Senior Member
Posts: 145
Joined: Thu May 13, 2010 9:39 pm
Location: Sugar Land, Tx

How cold is too cold?

I live in texas, I hate the cold. We're getting a cold front, and the low is 44 tomorrow night. Do I need to protect any garden plants? I've got beans, tomatoes, greens, soybeans, lettuce. I think the only things that won't like that low would be the tomatoes and the beans, right? All the greens/lettuce should be fine if I remember right. This is my first winter with the garden, and I'm so pleased with how well everything is growing right now. I really want everything to make it through.

User avatar
Super Green Thumb
Posts: 3523
Joined: Sun Sep 26, 2010 5:10 pm
Location: ID/Wa! border

I'm trying to think if there's anything I'd be the least concerned about, Cerbiesmom . . . uh . . .

I recently read that pumpkins should not be subjected to growing temps below 50°F. Well, that would mean that I'd have to harvest them mid-August . . . It is a storage issue and, I suppose more of a concern for commercial growers. Still, pumpkins are grown around here on what few truck farms there are. And, my pun'kins look just fine for Jack o'lantern use, real soon.

Basil might turn black! That's a risk. If it goes lower than 44°, your melon vines may start going downhill.

. . . all I can think of.


User avatar
Greener Thumb
Posts: 1855
Joined: Fri Jan 23, 2009 1:40 am
Location: N. California

my tomatoes and other plants just took a nice chilling 34 last night, there fine.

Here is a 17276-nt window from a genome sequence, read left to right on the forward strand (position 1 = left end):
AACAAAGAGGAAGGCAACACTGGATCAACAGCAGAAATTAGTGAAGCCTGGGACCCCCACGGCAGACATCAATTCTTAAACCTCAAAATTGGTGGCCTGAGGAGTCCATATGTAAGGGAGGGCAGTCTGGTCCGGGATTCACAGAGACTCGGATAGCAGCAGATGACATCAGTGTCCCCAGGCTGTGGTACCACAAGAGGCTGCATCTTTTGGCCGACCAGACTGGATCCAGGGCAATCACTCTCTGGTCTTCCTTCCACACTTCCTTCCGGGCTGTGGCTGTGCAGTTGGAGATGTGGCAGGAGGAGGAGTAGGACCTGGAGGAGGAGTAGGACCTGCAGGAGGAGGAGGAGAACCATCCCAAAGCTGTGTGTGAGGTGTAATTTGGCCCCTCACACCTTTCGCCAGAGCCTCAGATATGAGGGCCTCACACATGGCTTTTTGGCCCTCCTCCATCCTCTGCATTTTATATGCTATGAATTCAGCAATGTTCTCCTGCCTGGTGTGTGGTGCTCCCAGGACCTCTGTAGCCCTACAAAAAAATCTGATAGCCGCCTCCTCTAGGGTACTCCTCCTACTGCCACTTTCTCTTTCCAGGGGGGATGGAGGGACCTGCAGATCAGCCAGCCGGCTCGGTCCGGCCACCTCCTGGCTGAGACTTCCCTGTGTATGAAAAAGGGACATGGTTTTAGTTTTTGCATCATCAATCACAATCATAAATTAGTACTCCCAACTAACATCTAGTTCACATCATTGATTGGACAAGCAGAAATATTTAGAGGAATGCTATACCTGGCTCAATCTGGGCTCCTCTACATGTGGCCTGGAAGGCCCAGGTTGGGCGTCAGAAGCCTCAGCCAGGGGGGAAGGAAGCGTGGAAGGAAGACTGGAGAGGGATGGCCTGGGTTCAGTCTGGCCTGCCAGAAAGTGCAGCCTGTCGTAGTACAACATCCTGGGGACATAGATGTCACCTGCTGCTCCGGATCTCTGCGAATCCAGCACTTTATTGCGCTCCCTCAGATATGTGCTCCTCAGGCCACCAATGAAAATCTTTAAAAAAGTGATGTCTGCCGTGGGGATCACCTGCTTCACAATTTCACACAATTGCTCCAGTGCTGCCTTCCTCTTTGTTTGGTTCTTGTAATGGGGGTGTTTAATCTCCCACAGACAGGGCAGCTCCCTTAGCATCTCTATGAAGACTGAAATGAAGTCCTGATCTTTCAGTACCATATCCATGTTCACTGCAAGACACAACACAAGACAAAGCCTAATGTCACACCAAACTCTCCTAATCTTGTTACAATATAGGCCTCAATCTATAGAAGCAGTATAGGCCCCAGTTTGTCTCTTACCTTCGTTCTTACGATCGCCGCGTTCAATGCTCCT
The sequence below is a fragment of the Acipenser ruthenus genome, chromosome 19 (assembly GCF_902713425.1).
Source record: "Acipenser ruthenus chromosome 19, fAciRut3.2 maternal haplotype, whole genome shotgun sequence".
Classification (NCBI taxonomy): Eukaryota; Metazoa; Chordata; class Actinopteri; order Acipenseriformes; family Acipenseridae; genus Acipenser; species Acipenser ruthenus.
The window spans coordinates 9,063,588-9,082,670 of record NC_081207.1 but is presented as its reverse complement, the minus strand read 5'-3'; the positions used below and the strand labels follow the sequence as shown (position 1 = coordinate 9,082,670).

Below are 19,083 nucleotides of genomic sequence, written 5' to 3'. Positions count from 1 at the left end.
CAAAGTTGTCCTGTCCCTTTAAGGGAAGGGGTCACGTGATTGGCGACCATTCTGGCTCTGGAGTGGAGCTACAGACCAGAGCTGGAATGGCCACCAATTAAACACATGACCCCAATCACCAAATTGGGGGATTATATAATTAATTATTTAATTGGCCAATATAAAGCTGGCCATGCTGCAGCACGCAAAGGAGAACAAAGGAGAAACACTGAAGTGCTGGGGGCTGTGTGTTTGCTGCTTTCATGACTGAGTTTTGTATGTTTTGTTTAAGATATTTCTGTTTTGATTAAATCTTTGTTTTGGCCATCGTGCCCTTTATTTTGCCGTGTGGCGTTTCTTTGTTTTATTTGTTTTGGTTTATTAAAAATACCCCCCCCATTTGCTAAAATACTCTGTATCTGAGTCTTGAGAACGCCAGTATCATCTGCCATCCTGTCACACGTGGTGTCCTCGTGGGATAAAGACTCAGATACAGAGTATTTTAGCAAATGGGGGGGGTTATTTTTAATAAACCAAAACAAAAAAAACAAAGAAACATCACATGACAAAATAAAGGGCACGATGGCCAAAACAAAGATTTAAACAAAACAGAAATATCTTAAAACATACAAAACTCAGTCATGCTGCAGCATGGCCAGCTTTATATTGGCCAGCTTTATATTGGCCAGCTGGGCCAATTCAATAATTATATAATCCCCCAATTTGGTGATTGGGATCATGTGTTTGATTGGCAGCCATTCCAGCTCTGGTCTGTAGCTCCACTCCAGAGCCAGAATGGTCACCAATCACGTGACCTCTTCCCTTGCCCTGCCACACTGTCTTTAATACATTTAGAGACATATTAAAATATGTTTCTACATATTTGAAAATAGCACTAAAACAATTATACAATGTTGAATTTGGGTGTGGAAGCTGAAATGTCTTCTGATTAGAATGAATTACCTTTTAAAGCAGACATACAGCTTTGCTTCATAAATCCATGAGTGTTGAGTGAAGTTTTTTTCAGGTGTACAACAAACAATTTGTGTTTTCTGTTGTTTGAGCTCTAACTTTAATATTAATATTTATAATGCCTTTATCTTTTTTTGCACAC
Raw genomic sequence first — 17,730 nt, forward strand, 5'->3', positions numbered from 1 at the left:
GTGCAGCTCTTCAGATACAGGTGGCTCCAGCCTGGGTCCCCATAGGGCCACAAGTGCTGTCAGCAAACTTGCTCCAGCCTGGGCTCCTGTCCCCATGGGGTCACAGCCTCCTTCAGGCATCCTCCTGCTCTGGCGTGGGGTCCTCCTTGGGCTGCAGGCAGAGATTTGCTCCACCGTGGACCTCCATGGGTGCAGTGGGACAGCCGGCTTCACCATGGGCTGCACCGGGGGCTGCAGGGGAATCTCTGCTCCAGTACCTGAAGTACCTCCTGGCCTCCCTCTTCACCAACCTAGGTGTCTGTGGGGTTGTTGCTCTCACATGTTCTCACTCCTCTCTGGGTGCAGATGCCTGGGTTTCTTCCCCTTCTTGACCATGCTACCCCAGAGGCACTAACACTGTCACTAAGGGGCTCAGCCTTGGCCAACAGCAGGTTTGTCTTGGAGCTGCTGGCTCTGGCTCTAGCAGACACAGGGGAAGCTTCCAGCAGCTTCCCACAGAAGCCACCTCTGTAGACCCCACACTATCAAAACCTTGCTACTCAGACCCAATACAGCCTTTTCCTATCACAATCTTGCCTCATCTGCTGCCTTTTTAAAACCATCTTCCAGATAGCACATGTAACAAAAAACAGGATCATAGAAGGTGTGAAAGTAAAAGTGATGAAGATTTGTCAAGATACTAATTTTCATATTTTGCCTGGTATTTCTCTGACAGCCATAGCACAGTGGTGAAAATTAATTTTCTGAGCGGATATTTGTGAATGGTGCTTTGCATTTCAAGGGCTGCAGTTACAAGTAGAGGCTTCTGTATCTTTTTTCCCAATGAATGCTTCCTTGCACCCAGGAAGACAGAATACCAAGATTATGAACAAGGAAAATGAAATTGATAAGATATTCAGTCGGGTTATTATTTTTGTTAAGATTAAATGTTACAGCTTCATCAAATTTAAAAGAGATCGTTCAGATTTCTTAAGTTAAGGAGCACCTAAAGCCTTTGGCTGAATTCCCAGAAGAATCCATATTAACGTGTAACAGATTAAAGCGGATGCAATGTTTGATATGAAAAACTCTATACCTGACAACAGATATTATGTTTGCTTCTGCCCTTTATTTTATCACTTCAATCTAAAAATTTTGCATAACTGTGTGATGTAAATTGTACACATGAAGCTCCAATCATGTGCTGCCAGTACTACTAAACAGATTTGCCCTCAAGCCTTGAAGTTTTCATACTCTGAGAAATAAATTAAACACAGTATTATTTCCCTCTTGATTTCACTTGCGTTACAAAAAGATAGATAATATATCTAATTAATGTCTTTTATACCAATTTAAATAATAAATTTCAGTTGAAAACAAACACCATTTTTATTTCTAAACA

For all things come from earth, and all things end by becoming earth.

Super Green Thumb
Posts: 3065
Joined: Mon Jul 19, 2010 6:01 am
Location: New Orleans

You should be fine with those crops and that temperature. I had lettuce survive about 3 days of below freezing temperatures in New Orleans last fall but the tomatoes had to be taken green. But that was below freezing, not 44 degrees.

User avatar
Super Green Thumb
Posts: 7480
Joined: Mon Jan 19, 2009 3:20 am
Location: Northern Utah Zone 5

You will be fine. Though the so called "warm weather plants" like it warm for optimum growth, I have never seen anything damaged until it actually freezes. That happens at 32° F. Peas, lettuce, carrots and all the cole crops have some frost resistance.
Gardening at 5000 feet elevation, zone 4/5 Northern Utah, Frost free from May 25 to September 8 +/-

Senior Member
Posts: 145
Joined: Thu May 13, 2010 9:39 pm
Location: Sugar Land, Tx

Thanks. My version of cold is usually vastly different to other people's. Just wanted to double check. Thanks again.

Neighborhood Gardening
Full Member
Posts: 13
Joined: Mon Nov 23, 2009 9:26 pm
Location: Cape Cod

Cold for some veggies is better. I find the taste and texture of endive or escarole in Jan to be the much better that iceberg or leaf lettuce in the summer.
My experience trying to live off the land - https://www.neighborhoodgardening.com

Return to “Vegetable Gardening Forum”